#21 The Collector: Bob Pond

#21 The Collector: Bob Pond

0506046_1.jpgAs one of the most prolific aviation and automobile collectors in the world, aviator, philanthropist and businessman Bob Pond has done a lot to preserve aviation heritage.

Pond has flown almost every military aircraft from World War II, and has owned most of them. Today, his aircraft are available for the public to see at the Palm Springs Air Museum in California, where enthusiasts from all generations can enjoy his extraordinary collection.

Born in Edina, Minn., in 1924, Pond’s fascination with aviation led him to sign up for the Navy Air Corps on Dec. 7, 1942. Although his training started him towards the South Pacific, WWII ended before Pond could ship out.

He thought about joining the airlines but also had a strong interest in returning to college, which he did. Graduating from the University of Minnesota in 1948, he took his training in business and focused his keen mind on building up the family business, Advance Machine Company.

Building up the floor cleaning machine company into an international juggernaut, Pond used airplanes to further his business interests and took advantage of his success to buy them. Offered a P-40 Warhawk and a P-51 Mustang in 1970, he jumped at the chance to own two incredibly historic aircraft and got hooked on preserving WWII warbirds. His collection grew to include a whole range of Grumman “Cats,” a rugged B-17 Flying Fortress, a Submarine Spitfire and two Douglas A-26C Invaders. His B-25T Mitchell is one of the most flown aircraft, appearing in the film “Pearl Harbor” and still highlighting air shows at the museum.

His affection for the old planes led him to try to change the nature of the Reno Air Races. Appealing to legendary aviation designer Burt Rutan, Pond commissioned the Pond Racer, an all-graphite warbird chaser designed to stand in for the irreplaceable aircraft being damaged or destroyed in air races.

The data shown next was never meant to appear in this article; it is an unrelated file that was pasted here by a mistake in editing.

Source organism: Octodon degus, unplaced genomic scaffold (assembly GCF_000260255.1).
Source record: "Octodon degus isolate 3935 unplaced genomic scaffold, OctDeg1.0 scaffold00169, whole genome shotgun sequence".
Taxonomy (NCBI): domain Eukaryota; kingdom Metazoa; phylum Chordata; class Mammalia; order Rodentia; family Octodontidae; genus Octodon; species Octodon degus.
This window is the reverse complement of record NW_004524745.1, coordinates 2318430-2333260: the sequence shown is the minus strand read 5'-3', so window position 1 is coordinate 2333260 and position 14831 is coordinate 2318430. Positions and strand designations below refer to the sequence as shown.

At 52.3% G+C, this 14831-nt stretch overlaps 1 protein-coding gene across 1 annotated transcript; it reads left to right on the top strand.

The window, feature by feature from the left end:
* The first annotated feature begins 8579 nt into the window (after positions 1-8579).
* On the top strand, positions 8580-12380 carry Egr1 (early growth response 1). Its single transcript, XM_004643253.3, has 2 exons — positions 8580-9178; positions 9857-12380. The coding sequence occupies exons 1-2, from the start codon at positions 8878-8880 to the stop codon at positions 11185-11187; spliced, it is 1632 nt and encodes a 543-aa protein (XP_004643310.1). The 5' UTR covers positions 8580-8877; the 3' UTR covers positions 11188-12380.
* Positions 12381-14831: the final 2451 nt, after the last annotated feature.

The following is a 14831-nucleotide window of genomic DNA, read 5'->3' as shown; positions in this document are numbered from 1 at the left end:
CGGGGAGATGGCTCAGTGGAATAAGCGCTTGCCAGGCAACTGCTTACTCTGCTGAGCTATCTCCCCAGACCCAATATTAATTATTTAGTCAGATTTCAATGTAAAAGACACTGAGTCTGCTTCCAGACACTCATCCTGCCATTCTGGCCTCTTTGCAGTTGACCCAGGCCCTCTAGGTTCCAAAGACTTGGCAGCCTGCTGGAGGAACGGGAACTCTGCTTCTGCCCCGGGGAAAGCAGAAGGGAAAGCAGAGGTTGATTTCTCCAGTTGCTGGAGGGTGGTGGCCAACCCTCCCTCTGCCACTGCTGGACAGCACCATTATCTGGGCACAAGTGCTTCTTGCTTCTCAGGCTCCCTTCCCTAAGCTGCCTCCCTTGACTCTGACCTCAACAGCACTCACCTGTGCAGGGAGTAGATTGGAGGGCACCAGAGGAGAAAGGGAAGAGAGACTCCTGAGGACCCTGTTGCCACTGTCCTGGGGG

A lifelong fan of automobiles, Pond has also accumulated a collection of over 100 classic cars, from a rare 1948 Tucker to a whole series of Aston Martins.

He continues to capitalize on his success in business by investing in future generations both through his own philanthropic efforts and by supporting his air museum, at which much of his generosity is pointed. This year, he allowed the museum to fully purchase the last 14 planes on loan, guaranteeing their presence for future generations.

Pond also funds several projects and scholarships at his old alma mater, the University of Minnesota. He’s a real example of the American dream, pulling himself up by his bootstraps to help others achieve their dreams.

“This is what people do when they live in this country,” Pond says. “They participate in the opportunities they have to share their knowledge and wealth with others.”